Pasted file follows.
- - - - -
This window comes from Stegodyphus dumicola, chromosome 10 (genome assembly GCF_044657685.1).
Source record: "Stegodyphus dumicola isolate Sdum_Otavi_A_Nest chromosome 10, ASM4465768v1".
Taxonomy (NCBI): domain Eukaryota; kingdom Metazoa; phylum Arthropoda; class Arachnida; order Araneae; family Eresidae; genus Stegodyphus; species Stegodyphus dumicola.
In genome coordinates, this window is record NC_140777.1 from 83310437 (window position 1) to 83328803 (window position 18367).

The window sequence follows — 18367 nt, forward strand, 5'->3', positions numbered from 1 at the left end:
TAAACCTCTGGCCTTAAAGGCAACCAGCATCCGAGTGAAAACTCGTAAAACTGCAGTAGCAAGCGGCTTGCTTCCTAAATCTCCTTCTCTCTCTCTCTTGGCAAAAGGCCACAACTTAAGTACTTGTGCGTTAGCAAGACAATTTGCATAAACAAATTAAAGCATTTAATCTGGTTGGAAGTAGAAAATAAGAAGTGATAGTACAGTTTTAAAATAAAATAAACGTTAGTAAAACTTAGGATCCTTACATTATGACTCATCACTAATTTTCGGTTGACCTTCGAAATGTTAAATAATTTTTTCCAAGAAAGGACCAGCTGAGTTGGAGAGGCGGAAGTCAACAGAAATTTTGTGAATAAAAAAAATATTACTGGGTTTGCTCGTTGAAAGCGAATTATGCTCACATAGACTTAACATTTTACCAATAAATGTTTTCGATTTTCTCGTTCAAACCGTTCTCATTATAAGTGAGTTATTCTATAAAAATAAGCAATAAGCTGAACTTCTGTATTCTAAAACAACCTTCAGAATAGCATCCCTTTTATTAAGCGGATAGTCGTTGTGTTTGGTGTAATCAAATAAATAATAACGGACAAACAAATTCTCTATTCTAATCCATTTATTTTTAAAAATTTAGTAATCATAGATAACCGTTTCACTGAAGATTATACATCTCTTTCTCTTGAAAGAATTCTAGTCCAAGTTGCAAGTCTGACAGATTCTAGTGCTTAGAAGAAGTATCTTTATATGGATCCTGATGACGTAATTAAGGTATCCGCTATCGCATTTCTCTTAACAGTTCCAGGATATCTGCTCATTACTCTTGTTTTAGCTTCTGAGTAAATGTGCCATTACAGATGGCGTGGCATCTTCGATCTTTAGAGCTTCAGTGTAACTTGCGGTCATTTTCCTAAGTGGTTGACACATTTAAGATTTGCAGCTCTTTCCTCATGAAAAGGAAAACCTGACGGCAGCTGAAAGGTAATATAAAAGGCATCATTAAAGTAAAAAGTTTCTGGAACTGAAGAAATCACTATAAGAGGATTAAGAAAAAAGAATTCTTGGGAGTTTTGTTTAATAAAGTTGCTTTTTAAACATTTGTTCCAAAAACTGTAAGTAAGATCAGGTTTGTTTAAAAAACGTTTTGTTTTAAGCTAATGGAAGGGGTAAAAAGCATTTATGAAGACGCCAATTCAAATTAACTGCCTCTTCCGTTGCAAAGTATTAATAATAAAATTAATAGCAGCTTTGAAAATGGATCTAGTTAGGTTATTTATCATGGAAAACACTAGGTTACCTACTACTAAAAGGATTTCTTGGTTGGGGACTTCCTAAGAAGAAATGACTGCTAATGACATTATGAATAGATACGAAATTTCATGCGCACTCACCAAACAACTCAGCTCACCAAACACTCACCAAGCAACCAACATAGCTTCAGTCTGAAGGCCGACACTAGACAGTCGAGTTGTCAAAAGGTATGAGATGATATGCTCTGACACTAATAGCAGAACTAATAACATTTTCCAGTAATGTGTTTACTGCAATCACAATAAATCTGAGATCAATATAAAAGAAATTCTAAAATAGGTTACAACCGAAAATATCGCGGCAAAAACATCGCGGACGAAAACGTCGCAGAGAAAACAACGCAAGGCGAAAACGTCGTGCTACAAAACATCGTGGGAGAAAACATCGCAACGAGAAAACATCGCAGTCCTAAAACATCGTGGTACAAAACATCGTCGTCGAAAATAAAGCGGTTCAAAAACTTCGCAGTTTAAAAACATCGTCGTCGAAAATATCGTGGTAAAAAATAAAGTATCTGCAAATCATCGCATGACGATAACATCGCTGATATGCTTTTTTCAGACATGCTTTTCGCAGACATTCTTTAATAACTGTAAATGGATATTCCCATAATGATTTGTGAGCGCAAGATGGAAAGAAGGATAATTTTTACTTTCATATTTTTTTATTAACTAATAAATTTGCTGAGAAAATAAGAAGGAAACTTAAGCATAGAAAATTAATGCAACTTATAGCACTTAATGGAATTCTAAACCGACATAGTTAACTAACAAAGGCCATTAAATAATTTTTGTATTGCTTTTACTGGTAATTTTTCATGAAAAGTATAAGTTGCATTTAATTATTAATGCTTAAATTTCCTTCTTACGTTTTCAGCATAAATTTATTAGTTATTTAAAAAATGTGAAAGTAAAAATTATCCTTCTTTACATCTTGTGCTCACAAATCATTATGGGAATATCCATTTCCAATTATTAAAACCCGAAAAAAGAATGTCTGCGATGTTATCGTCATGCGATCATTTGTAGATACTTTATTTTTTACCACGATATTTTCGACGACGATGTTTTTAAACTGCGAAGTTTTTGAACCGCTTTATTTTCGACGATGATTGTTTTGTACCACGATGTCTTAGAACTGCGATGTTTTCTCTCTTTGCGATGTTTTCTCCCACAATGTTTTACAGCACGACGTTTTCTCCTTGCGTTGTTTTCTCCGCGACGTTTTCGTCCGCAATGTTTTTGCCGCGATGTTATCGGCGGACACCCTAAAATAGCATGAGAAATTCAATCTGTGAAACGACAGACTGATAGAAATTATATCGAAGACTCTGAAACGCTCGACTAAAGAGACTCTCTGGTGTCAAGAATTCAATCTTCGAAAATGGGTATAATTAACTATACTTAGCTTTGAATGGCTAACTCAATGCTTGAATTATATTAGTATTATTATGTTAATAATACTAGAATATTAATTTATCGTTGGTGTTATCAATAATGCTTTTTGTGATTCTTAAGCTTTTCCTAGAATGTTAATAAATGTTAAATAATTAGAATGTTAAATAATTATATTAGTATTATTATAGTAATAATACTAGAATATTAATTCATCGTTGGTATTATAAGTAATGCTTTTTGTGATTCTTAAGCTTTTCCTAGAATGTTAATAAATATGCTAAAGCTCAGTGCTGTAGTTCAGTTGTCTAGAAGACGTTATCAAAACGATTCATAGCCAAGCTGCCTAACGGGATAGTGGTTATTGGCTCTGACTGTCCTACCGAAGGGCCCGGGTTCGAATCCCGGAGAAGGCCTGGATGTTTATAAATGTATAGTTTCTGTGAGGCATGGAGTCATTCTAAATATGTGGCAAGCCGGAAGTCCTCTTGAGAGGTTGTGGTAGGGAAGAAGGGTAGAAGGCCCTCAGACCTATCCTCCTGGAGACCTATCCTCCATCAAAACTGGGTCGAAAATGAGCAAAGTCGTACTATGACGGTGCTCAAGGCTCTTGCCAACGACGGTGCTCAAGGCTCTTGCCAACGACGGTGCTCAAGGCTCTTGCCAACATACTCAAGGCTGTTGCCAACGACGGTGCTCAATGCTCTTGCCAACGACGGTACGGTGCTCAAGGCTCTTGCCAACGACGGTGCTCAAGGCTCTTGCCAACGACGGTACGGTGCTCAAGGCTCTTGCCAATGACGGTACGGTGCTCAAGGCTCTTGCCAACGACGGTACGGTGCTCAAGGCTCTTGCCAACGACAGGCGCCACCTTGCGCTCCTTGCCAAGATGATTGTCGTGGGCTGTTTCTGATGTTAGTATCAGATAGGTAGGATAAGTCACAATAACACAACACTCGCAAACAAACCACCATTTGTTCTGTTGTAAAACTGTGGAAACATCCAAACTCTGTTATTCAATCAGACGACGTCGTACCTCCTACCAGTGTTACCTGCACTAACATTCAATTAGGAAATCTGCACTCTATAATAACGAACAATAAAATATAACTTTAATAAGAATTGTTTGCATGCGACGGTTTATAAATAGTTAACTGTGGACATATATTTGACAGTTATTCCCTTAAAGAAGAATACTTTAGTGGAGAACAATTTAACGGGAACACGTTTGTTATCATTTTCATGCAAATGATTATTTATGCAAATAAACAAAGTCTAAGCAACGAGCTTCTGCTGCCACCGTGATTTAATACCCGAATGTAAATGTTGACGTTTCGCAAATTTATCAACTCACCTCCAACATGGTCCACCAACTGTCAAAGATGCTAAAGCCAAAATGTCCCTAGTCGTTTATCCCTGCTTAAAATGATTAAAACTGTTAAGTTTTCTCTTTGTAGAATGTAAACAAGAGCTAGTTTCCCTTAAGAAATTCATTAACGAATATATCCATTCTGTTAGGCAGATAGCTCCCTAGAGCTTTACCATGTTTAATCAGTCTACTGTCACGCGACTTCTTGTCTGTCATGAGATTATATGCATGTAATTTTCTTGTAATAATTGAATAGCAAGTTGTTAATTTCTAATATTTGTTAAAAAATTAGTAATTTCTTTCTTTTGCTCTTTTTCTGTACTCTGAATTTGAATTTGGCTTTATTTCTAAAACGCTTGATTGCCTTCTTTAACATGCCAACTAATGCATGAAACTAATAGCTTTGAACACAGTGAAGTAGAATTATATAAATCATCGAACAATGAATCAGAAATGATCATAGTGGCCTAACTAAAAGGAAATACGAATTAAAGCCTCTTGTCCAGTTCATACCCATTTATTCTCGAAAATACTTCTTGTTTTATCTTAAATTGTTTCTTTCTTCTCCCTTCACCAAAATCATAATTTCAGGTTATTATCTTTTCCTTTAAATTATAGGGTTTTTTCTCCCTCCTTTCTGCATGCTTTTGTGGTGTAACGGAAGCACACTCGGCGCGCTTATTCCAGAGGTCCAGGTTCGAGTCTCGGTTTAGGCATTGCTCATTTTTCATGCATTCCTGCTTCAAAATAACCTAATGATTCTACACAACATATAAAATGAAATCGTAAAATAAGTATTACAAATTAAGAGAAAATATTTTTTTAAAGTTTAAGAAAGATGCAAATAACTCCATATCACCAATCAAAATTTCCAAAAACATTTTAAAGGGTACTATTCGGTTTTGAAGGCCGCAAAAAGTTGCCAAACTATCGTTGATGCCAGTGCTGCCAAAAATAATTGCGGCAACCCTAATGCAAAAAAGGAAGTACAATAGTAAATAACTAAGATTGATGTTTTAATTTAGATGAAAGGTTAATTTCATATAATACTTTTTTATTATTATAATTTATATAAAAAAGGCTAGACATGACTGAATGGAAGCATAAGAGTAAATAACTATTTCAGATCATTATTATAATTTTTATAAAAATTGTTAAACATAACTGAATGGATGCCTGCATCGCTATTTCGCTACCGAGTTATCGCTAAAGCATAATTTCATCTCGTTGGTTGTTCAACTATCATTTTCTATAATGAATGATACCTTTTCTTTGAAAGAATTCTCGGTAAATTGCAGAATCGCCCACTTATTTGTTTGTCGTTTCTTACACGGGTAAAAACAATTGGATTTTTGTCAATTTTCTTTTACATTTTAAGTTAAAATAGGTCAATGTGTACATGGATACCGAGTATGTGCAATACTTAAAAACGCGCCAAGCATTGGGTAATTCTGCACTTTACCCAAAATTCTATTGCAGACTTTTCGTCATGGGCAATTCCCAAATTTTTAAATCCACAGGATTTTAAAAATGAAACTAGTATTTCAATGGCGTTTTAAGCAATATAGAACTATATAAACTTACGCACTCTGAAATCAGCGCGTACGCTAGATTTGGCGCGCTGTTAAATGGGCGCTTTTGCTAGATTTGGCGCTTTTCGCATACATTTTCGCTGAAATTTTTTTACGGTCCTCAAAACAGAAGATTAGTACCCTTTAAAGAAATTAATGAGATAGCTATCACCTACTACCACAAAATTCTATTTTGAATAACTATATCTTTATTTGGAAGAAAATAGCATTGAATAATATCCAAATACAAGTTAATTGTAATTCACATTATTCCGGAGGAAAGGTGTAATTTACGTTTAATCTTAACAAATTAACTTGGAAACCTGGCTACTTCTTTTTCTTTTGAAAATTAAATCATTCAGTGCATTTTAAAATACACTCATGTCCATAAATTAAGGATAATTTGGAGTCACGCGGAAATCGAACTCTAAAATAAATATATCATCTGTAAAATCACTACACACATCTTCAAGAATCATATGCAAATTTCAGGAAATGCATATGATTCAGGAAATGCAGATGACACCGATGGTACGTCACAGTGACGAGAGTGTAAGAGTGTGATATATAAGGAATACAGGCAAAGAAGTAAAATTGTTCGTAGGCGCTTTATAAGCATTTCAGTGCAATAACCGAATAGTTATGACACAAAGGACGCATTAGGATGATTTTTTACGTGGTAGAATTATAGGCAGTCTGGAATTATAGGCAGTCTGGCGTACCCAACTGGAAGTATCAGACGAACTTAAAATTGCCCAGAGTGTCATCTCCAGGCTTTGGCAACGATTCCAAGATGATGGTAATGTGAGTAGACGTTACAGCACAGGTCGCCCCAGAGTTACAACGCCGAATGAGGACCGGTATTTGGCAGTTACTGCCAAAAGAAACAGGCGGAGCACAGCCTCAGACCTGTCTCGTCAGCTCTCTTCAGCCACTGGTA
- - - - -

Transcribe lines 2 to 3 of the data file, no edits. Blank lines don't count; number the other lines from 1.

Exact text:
Source record: "Stegodyphus dumicola isolate Sdum_Otavi_A_Nest chromosome 10, ASM4465768v1".
Taxonomy (NCBI): domain Eukaryota; kingdom Metazoa; phylum Arthropoda; class Arachnida; order Araneae; family Eresidae; genus Stegodyphus; species Stegodyphus dumicola.